Boston Red Sox: Why Signing Ryan Dempster Is Wrong Decision for Boston

Benjamin KleinContributor IIIDecember 12, 2012

ANAHEIM, CA - SEPTEMBER 18:  Ryan Dempster #46 of the Texas Rangers pitches against the Los Angeles Angels of Anaheim in the first inning at Angel Stadium of Anaheim on September 18, 2012 in Anaheim, California.  (Photo by Jeff Gross/Getty Images)
Jeff Gross/Getty Images

The Boston Red Sox made some headway on adding an arm to its starting rotation on Wednesday as they continue to try and land free-agent right-hander Ryan Dempster.

Ken Rosenthal of FOX Sports reports that a potential deal between Boston and Dempster is starting to gain ground:


Source: #RedSox, Dempster in serious discussions. No deal yet; still possible he could sign elsewhere.

— Ken Rosenthal (@Ken_Rosenthal) December 12, 2012


Just a few days ago Gordon Edes of ESPN Boston reported that Dempster had turned down a two-year, $26 million offer from the Red Sox. Tom Haudricourt of the Milwaukee Journal Sentinel had reported earlier that Dempster had been seeking a three-year offer.

There are a few reasons why talks between Dempster and Boston may have picked up:

  • Boston increased its offer to three years
  • Boston upped the money on the two-year offer
  • Dempster is now seriously considering two-year offers

Based on the report that Dempster turned down Boston’s two-year offer, let’s assume that he still is seeking a three-year deal and won’t be swayed too much on more money for two years. And if Boston is seriously considering signing Dempster to a three-year deal, that’s the wrong decision.

Sure, the Red Sox desperately need to add a frontline or middle-of-the-rotation starting pitcher to finish off their starting rotation—currently comprised of Jon Lester, Clay Buchholz, Felix Doubront and John Lackey—but for three years, Dempster is the wrong guy.

The Red Sox have plenty of money left to spend this offseason, but at least $26 million—noted in Boston’s initial offer to Dempster—could be better spent on another free-agent starter such as Kyle Lohse or Anibal Sanchez, both of whom the Red Sox are reportedly interested in, according to Sean McAdam of Comcast SportsNet New England.

Dempster had a relatively successful 2012 campaign, split between the Chicago Cubs and Texas Rangers, but as Peter Abraham of The Boston Globe notes, not everything was so great:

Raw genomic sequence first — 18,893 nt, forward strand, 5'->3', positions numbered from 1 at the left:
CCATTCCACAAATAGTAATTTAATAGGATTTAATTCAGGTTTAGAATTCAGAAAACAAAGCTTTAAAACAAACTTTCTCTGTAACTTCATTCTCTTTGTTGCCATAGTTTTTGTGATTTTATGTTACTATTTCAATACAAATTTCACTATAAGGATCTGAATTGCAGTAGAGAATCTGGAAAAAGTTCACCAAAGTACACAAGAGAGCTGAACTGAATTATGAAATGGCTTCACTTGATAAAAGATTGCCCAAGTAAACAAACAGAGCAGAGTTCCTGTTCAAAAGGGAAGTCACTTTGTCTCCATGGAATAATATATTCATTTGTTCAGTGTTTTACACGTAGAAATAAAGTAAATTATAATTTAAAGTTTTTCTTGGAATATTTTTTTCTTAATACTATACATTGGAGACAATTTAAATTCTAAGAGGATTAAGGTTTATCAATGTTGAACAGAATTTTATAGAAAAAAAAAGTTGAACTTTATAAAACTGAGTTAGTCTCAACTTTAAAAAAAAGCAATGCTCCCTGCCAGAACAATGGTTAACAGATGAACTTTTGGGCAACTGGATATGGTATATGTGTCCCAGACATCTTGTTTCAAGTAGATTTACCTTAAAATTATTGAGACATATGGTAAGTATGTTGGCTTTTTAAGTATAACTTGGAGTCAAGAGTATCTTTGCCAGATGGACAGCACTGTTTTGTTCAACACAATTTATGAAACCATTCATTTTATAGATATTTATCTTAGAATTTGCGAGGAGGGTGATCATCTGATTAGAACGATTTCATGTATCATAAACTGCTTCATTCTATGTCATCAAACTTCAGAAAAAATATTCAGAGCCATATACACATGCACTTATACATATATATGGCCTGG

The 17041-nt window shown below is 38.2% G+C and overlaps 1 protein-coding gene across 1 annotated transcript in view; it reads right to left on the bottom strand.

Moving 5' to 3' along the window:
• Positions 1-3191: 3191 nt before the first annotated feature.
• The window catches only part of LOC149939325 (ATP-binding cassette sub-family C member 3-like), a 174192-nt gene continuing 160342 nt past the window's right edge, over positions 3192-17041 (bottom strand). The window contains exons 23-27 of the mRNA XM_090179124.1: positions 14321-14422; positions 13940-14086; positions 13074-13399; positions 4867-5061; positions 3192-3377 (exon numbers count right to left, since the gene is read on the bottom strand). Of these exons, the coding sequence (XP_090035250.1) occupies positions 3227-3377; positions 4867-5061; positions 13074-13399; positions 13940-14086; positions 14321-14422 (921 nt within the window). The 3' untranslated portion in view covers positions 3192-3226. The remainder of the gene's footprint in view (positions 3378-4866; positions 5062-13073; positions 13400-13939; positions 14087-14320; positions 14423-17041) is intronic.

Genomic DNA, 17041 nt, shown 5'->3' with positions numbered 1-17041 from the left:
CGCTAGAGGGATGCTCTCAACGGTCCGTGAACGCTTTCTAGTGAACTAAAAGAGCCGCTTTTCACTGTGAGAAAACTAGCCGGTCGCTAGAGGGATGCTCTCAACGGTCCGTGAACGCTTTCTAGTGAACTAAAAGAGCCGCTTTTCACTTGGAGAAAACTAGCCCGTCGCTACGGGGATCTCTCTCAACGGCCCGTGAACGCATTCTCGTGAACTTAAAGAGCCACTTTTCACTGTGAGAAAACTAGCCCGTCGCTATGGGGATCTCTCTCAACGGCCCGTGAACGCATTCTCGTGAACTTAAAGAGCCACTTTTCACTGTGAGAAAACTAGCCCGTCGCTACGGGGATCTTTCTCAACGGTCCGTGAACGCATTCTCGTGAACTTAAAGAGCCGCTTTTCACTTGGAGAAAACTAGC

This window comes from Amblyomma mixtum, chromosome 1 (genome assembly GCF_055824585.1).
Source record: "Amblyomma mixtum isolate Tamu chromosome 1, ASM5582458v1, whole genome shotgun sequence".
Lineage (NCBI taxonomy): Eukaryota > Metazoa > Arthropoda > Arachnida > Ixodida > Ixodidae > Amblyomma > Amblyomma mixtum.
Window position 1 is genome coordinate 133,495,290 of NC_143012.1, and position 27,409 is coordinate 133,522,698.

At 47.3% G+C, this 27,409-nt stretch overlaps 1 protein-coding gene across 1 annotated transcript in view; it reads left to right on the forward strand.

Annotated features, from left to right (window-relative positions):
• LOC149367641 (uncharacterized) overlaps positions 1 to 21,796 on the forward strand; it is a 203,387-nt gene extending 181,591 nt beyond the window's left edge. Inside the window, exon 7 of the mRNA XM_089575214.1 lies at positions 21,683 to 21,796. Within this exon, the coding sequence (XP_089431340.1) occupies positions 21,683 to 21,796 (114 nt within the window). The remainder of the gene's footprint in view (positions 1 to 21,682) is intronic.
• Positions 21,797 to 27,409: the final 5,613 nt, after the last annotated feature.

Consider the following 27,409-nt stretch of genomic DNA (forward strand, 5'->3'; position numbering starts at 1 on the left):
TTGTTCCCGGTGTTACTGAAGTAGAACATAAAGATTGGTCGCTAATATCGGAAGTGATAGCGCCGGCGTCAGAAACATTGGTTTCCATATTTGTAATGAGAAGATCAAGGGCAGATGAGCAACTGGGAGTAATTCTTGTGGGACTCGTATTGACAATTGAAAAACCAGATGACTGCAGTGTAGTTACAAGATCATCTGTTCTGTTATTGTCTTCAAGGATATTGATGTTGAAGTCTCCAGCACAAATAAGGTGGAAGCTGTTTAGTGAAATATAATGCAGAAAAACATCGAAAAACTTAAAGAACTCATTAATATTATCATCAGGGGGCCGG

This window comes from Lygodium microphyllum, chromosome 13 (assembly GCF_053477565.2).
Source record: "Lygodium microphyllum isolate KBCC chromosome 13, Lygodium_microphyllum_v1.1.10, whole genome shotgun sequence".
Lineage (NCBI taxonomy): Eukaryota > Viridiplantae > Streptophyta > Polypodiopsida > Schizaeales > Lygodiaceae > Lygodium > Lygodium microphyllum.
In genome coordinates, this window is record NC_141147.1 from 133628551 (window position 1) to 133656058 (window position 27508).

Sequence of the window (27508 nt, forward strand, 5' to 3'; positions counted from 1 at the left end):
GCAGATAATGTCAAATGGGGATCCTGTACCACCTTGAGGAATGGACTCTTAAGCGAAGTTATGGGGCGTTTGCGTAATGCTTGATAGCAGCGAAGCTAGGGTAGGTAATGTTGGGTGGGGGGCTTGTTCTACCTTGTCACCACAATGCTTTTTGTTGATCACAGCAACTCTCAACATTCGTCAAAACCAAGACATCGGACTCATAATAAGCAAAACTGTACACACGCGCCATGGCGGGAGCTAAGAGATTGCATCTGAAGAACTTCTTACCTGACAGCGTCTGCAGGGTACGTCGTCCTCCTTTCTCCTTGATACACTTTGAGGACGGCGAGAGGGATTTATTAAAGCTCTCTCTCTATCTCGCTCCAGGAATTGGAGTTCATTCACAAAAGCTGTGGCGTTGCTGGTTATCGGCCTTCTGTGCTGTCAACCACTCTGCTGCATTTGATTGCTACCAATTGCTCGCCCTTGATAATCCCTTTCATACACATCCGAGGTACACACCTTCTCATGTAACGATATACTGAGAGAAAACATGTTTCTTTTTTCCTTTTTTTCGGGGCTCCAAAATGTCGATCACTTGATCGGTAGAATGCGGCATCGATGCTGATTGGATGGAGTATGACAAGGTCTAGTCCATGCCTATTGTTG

Ryan Dempster's numbers for Texas last season would seem like a giant red flag, no?

— Pete Abraham (@PeteAbe) December 12, 2012


Dempster went 5-5 with a 3.38 ERA in 104 innings with the Cubs before he was dealt to the Rangers. With Texas, Dempster went 7-3 with a 5.09 ERA in 69 innings. The best part of Dempster’s season came with Chicago when he didn’t allow a run in 33 consecutive innings. He may have won more games with the Rangers, but he was also working with a more potent offense that could provide him with more run support.

Looking deeper into Dempster’s numbers with the Rangers, he allowed at least four earned runs in five of his 12 starts and didn’t even average six innings per start.

Was his short stint with the Rangers a preview of what’s to come if he signs with an American League team? It’s definitely a possibility for a pitcher with minimal experience against teams using a designated hitter instead of a pitcher.

Giving Dempster three years would be a major investment on a 35-year-old who is no lock to succeed in Boston’s rotation. Some of Boston’s best young pitching talent—Matt Barnes, Allen Webster, Rubby De La Rosa and others—will be ready within the next two seasons and once they are ready, the Red Sox won’t need someone like Dempster.

Two years is the absolute maximum that Boston should be willing to give Dempster. If Dempster tells general manager Ben Cherington that he’s only going to sign a three-year deal, Cherington should call his bluff and seek other options on the market.